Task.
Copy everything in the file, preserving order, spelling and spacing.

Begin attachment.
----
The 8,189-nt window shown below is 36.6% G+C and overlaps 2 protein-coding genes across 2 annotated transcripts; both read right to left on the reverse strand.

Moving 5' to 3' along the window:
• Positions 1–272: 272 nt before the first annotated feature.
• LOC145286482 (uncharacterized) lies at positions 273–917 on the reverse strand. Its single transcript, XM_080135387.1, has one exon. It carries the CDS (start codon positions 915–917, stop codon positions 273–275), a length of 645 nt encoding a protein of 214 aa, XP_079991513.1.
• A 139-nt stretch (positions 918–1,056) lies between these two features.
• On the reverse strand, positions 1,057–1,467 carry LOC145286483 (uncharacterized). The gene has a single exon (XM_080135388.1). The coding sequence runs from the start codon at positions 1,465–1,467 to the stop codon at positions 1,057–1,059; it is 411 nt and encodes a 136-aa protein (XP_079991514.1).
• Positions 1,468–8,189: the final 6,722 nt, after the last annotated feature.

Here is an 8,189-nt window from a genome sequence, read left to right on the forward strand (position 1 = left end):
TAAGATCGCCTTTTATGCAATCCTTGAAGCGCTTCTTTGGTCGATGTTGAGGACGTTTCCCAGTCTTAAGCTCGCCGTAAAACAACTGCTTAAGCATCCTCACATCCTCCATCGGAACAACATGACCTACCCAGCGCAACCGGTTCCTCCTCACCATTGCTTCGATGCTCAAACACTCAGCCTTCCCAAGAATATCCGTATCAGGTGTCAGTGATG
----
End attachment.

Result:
The 8,189-nt window shown below is 36.6% G+C and overlaps 2 protein-coding genes across 2 annotated transcripts; both read right to left on the reverse strand.

Moving 5' to 3' along the window:
• Positions 1–272: 272 nt before the first annotated feature.
• LOC145286482 (uncharacterized) lies at positions 273–917 on the reverse strand. Its single transcript, XM_080135387.1, has one exon. It carries the CDS (start codon positions 915–917, stop codon positions 273–275), a length of 645 nt encoding a protein of 214 aa, XP_079991513.1.
• A 139-nt stretch (positions 918–1,056) lies between these two features.
• On the reverse strand, positions 1,057–1,467 carry LOC145286483 (uncharacterized). The gene has a single exon (XM_080135388.1). The coding sequence runs from the start codon at positions 1,465–1,467 to the stop codon at positions 1,057–1,059; it is 411 nt and encodes a 136-aa protein (XP_079991514.1).
• Positions 1,468–8,189: the final 6,722 nt, after the last annotated feature.

Here is an 8,189-nt window from a genome sequence, read left to right on the forward strand (position 1 = left end):
TAAGATCGCCTTTTATGCAATCCTTGAAGCGCTTCTTTGGTCGATGTTGAGGACGTTTCCCAGTCTTAAGCTCGCCGTAAAACAACTGCTTAAGCATCCTCACATCCTCCATCGGAACAACATGACCTACCCAGCGCAACCGGTTCCTCCTCACCATTGCTTCGATGCTCAAACACTCAGCCTTCCCAAGAATATCCGTATCAGGTGTCAGTGATG